There seems to be quite a bit a discussion on schooling and the proper number that schooling fish should be kept in. I thought I would try and address some of the questions members have about these subjects.
First, let us start off with the basics.
What is schooling? Schooling is a behavior in which fish of the same species gather together in large groups. These groups can number from a few individuals to thousands.
Why do some fish school? Fish use schooling for several things. First, it is a defense mechanism in which member fish of the school will bunch together in a tight ball or swarm in order to avoid predators. The school offers protection to its members by confusing predators with a type of camouflage created by hundreds or even thousands of fish with the same color pattern merging into almost a single teeming mass of light and vibration. This denies the potential predator the advantage of honing in on and singling out a particular fish. Second, schooling in a large group of the same species increases the probability of finding a mate thereby increasing the chance of a spawn and the health of the population. Third, much like geese flying in a “V” across the sky schooling offers a hydrodynamic advantage by conserving energy. The front of the school cuts through the water allowing the members toward the back to rest.
Someone mentioned shoaling what does that mean and how is it different from schooling? Shoaling is very similar to schooling and is used by fish for the same reasons, the only difference is that a shoal can consist of fish from a few different species.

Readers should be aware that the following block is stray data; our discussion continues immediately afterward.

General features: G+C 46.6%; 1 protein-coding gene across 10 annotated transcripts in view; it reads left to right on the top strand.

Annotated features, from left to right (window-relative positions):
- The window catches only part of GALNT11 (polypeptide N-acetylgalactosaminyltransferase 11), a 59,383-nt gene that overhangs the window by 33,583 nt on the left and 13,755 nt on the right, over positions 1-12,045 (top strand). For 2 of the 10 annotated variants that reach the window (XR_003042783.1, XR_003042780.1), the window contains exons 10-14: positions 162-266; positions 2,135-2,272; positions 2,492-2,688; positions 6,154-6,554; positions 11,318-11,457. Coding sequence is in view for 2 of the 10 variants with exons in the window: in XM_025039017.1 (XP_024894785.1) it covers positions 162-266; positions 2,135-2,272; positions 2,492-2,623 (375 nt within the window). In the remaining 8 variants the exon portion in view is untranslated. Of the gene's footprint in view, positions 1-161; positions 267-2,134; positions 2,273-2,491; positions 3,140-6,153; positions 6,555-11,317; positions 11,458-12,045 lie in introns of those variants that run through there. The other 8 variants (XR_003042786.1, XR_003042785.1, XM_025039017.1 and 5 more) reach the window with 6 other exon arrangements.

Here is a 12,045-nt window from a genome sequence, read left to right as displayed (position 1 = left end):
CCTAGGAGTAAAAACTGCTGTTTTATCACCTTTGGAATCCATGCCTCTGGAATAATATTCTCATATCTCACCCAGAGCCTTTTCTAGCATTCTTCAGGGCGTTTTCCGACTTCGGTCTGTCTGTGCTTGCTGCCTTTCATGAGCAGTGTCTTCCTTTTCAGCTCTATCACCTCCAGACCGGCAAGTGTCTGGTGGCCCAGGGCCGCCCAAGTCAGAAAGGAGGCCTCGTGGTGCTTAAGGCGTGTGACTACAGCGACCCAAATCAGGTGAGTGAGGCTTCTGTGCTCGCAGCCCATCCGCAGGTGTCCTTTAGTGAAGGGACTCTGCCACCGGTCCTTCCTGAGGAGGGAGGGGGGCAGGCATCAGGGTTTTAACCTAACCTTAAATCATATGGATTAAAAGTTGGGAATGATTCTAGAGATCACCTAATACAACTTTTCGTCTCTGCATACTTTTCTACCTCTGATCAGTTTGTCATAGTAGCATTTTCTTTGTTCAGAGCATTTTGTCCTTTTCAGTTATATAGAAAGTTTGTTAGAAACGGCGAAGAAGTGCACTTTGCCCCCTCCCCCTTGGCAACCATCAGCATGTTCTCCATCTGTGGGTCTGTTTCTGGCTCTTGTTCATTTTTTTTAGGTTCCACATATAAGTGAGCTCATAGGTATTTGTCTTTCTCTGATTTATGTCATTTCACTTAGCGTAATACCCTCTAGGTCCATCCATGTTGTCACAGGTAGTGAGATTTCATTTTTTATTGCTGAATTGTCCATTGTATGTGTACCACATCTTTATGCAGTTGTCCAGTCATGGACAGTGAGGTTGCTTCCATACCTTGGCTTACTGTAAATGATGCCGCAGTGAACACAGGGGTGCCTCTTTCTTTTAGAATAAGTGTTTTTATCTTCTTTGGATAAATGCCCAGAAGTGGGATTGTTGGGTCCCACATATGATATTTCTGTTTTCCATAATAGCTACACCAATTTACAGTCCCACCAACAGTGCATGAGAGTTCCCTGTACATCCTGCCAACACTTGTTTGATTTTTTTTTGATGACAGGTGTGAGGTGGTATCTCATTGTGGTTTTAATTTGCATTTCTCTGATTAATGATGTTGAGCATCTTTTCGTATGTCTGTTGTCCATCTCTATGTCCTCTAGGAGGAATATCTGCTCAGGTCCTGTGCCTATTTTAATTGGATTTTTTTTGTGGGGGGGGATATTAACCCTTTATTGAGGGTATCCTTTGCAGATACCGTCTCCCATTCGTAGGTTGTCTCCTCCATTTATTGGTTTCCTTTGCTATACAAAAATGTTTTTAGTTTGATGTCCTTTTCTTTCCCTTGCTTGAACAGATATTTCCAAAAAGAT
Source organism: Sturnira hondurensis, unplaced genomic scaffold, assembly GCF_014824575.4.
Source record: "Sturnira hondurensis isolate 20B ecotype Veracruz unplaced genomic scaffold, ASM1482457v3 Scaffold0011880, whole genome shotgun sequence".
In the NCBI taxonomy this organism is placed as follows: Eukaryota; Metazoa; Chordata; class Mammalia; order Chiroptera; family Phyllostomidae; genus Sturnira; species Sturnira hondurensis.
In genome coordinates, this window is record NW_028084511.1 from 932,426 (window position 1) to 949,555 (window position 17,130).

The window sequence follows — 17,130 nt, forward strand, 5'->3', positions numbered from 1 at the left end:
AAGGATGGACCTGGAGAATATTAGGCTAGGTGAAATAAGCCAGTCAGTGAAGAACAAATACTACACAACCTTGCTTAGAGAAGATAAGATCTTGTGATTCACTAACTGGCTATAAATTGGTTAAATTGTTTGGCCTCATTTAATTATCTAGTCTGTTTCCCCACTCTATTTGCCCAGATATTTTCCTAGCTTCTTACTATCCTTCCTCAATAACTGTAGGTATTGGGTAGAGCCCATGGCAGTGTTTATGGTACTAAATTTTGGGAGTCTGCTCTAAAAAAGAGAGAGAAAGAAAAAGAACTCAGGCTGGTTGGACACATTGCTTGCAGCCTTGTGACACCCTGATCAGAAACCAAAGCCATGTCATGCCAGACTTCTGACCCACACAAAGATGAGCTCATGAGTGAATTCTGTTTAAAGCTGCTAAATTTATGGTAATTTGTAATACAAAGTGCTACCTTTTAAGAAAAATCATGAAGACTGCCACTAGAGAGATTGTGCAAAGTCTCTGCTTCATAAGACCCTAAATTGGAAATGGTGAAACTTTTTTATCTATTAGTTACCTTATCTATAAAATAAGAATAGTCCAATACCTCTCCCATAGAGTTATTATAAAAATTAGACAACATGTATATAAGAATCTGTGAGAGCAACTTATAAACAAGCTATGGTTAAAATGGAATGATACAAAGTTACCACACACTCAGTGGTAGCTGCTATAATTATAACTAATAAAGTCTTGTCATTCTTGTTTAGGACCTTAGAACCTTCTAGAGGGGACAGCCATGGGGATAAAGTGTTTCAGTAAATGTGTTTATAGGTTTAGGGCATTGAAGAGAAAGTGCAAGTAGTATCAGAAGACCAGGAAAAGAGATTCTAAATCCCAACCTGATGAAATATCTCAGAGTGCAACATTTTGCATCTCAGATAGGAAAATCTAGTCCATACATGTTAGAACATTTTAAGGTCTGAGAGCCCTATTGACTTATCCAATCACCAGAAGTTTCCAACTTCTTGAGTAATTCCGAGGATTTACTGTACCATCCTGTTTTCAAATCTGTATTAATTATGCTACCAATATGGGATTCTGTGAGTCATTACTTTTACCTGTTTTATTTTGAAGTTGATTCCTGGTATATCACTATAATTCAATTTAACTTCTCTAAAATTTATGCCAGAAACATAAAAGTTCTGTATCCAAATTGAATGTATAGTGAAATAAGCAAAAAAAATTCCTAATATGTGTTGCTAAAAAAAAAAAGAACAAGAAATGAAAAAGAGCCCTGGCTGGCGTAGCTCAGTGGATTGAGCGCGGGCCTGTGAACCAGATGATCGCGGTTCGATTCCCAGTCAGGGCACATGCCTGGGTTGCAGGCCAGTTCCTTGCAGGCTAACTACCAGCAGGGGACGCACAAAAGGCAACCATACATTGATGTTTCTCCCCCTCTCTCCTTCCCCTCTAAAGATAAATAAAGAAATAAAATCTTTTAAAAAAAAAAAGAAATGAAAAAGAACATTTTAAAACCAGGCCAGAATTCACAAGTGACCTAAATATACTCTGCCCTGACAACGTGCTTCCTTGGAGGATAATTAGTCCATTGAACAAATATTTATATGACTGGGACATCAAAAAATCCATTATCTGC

What types of fish school? Many species of fish school the most common kept in the aquarium include tetras, most barbs, rasboras, danios, some species of catfish, and even a couple species of cichlid.
So why does this matter in the aquarium? My fish are not in any danger of being eaten, I’m not looking to spawn them, and at most they swim two to three feet across the length of the tank. Most tetras, barbs, and minnows with a few exceptions enjoy the company of others, but rarely exhibit true schooling behavior in the aquarium. They may not school 100% or even 10% the time as we would like, but having members of the same species in the tank gives them a sense of comfort. This reduces their overall stress level and we all know that a comfortable unstressed fish means a healthier fish. Another reason many advocate the keeping of tetras, barbs, and minnows in a school is because many of these fish tend to be nippy by nature. Keeping them in schools distributes the aggression evenly and keeps them preoccupied so they don’t end up nipping the other tank inhabitants to death.
So how many fish of a species should I add to make a school? As a general guideline it’s good to shoot for around 6. More is always better, but keeping less then six isn’t going to cause them to explode or spiral into depression just try and add to the school when you can. Also be sure your tank can handle 6 of whichever kind of schooling fish you plan to get. This tends to be more of a problem with larger schooling fish like sliver dollars or piranha.
What about a shoal in the aquarium? This is really the million dollar question and is really up for debate. Schooling fish should really be kept in just that a school. And if two schools decide to shoal together good, but this is very rare and what works for one person may not work for another. The best fish to try this with would be fish with similar body shapes and similar swimming patterns.
My schooling fish don’t form a school that much, is there anything I can do? Nope, afraid not, just enjoy the fleeting moments they do and have your camera ready.
Hope this helps some feel free to post any more schooling questions or spelling/grammer errors here.